This Shakespeare quote should help to make clear what this all has to do with Christianity: in Dickerson and O'Hara's words, fantasy and Christianity "both affirm the existence of the supernatural and of moral freedom, both affirm the importance of our choices, both encourage escape from materialist determination, and both find a materialist worldview to be insufficient."

Fantasy is not in and of itself Christian – not by any stretch of the imagination - but it does lend itself to Christian readings and Christian influences, both conscious and unconscious. Terry Scott Taylor once penned a song where he laments that he is "longing for a land not assigned to me by birth." This is a longing that many of us Christians have for the new heaven and the new earth. It only makes sense to have an inclination to meet that desire through the fantastic and mythic.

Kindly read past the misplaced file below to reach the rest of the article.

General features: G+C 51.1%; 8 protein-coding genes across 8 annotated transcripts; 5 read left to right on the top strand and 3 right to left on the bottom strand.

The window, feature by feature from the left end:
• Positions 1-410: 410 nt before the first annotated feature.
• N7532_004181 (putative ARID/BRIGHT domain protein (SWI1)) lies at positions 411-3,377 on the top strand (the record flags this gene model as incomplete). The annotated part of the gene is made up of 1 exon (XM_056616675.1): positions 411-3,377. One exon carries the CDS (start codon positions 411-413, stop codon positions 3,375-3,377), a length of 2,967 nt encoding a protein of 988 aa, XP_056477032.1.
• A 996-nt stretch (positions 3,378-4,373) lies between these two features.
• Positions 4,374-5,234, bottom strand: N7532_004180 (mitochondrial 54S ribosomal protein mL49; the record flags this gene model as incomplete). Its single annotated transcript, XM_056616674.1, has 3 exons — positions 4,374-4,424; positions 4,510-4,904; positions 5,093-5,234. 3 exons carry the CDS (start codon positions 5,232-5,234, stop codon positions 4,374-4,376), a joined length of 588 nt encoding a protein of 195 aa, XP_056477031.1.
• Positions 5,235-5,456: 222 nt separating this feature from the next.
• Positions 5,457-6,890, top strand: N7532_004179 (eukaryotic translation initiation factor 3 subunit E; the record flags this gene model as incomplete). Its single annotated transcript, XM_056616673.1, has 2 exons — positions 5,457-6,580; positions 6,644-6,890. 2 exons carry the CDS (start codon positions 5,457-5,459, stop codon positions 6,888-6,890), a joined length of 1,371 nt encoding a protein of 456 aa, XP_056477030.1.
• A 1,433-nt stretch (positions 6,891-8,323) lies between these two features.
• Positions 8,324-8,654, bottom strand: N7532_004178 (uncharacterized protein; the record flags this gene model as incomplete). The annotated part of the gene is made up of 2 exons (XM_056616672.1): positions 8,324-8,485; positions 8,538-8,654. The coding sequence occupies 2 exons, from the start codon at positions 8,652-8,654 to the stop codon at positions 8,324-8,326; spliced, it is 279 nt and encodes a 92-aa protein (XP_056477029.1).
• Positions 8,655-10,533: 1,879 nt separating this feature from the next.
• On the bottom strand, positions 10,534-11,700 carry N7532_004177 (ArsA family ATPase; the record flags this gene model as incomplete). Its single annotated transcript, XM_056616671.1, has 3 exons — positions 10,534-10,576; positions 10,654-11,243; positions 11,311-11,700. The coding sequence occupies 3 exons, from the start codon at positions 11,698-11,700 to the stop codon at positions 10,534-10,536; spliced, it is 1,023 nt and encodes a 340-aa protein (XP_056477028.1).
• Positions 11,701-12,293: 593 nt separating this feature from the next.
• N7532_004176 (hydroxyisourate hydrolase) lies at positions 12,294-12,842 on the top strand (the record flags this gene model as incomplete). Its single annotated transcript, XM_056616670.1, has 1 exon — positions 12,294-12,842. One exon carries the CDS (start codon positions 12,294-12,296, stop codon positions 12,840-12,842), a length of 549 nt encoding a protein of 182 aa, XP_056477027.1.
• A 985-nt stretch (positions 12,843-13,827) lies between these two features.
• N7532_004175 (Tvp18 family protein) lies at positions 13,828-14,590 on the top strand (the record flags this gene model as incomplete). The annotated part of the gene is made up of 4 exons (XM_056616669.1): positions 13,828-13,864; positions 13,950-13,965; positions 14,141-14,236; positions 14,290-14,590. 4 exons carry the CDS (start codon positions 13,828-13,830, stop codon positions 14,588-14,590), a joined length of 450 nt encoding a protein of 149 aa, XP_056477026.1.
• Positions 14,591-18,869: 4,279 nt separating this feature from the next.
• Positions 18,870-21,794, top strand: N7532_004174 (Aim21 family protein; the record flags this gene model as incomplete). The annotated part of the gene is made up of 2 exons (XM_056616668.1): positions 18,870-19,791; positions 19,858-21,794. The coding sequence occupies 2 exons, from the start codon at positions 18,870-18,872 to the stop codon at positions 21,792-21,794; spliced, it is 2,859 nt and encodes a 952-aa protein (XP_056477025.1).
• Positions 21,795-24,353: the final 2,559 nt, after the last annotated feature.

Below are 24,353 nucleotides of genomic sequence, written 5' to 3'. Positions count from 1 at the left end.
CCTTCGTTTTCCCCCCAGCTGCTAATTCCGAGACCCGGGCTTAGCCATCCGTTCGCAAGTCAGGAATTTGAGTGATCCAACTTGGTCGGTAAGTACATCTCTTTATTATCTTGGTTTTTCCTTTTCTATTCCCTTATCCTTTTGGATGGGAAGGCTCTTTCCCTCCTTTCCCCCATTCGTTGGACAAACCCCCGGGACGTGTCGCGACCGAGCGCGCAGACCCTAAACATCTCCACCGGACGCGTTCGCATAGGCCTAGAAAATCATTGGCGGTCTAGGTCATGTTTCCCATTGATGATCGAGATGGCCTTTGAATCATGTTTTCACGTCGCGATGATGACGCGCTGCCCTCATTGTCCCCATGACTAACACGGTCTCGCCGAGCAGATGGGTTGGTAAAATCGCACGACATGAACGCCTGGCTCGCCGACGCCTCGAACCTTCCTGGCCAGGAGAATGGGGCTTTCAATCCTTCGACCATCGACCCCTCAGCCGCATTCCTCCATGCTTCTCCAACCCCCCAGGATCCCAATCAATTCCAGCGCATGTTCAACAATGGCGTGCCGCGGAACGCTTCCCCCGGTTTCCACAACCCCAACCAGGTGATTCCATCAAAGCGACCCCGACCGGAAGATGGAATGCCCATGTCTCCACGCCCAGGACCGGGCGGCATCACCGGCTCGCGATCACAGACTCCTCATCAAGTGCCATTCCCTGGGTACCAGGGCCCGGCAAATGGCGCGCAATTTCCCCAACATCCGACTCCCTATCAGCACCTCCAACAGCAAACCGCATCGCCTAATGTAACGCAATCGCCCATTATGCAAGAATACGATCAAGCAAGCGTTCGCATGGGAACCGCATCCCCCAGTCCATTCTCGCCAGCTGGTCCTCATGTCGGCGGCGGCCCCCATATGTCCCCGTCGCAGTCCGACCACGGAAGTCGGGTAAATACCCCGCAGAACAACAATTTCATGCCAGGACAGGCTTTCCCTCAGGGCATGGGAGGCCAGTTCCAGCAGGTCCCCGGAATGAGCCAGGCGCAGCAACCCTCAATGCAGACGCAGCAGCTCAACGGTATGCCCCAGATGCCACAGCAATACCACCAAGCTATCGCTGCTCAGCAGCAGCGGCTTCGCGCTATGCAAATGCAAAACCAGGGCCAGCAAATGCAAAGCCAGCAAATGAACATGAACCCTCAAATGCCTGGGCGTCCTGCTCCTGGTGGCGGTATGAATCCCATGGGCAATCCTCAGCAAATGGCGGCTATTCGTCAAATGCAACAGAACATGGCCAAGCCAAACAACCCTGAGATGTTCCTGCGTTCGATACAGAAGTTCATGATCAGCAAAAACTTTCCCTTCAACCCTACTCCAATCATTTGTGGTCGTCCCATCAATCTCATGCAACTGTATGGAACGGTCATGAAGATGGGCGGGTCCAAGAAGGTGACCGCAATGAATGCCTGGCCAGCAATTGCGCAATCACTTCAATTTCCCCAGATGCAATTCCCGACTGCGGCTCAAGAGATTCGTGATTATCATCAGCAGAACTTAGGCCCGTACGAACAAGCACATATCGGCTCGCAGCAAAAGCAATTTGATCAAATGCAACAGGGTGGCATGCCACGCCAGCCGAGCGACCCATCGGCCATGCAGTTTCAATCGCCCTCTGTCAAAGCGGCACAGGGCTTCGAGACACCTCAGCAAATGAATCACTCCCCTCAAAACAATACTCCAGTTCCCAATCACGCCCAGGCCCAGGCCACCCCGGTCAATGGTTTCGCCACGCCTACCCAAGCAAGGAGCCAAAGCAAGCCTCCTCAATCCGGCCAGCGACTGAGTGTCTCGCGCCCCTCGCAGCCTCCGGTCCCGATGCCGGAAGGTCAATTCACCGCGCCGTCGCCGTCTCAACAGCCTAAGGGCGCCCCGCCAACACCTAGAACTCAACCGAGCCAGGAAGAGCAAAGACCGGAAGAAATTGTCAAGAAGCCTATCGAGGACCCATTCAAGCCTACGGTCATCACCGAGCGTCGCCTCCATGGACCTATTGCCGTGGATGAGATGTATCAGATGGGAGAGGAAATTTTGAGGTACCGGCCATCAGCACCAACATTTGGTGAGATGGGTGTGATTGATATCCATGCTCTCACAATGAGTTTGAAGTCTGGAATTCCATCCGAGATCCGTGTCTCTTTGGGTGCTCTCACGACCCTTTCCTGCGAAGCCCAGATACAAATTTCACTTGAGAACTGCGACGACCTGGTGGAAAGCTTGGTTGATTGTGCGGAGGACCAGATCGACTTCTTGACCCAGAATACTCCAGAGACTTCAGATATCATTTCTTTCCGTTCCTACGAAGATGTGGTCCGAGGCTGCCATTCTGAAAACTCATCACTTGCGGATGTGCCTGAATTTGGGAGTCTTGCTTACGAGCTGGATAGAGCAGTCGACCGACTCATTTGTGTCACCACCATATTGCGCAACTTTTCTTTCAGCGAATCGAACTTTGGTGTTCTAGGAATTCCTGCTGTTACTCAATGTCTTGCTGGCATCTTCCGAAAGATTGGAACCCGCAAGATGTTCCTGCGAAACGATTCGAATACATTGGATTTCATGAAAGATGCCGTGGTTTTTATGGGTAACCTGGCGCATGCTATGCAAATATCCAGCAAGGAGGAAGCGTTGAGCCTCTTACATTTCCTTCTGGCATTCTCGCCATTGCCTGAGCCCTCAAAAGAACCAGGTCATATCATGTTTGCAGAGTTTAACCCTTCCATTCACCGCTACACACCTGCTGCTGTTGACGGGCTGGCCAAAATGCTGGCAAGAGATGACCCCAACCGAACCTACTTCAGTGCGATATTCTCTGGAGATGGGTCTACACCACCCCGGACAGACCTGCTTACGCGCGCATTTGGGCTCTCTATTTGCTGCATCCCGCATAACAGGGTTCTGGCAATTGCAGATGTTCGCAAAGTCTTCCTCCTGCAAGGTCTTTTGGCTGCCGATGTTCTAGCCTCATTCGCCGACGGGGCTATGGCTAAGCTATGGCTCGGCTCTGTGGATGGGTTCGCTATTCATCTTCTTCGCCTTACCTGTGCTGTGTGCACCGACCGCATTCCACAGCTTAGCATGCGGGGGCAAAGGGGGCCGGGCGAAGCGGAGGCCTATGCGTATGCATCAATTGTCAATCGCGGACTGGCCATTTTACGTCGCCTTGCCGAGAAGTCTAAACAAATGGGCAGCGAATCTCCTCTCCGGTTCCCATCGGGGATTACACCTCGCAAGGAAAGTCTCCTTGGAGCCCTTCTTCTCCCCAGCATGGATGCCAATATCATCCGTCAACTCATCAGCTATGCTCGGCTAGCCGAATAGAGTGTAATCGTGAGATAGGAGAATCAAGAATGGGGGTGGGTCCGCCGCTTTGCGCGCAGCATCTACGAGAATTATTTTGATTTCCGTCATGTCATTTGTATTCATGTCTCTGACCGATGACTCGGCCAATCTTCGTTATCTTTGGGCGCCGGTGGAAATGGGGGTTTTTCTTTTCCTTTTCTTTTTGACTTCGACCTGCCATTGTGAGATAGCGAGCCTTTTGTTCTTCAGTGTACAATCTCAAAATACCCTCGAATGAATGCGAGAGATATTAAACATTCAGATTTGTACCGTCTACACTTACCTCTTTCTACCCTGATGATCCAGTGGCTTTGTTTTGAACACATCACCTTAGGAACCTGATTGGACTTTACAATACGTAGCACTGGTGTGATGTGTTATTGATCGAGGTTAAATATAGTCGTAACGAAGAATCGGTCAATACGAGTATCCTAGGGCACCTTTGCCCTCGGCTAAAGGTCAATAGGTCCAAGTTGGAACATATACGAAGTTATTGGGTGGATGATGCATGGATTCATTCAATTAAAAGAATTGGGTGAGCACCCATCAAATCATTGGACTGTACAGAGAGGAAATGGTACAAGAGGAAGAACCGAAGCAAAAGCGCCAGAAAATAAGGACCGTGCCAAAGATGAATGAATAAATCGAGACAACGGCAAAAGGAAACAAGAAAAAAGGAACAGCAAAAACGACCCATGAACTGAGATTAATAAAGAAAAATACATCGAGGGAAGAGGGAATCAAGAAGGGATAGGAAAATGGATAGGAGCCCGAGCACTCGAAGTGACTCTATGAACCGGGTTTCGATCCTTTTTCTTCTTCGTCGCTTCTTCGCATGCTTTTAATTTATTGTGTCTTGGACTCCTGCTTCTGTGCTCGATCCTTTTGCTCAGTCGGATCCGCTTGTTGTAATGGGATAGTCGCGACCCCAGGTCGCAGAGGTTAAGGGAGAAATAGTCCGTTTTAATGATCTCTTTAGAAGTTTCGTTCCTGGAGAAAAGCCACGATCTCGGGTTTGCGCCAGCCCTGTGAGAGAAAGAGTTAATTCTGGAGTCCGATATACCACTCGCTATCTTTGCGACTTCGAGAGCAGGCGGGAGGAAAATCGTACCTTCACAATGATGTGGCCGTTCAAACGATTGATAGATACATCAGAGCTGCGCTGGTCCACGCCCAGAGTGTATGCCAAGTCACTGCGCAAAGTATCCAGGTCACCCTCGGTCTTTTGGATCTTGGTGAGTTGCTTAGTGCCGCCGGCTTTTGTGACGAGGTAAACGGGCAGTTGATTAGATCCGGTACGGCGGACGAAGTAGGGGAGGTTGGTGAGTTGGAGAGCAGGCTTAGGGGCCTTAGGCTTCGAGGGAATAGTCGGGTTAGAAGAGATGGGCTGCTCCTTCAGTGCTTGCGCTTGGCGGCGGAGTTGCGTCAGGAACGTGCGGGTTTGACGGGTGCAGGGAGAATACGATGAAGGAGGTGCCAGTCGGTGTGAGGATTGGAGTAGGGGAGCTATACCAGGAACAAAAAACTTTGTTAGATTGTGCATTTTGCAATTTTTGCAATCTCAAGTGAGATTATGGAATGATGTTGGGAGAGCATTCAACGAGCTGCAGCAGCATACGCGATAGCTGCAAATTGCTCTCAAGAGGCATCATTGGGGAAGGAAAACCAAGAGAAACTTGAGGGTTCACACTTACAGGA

Like I said, this was a book I wanted to write, but I'm glad that someone else beat me to the punch. It hits on all those things that make me a lover of the fantastic while at the same time pushing me to think and reconsider some of my assumptions about what makes for "good" fantasy.
 

 © 2006 Infuze Magazine.  All rights reserved.  Used with permission. 

 

Original publication date: November 21, 2006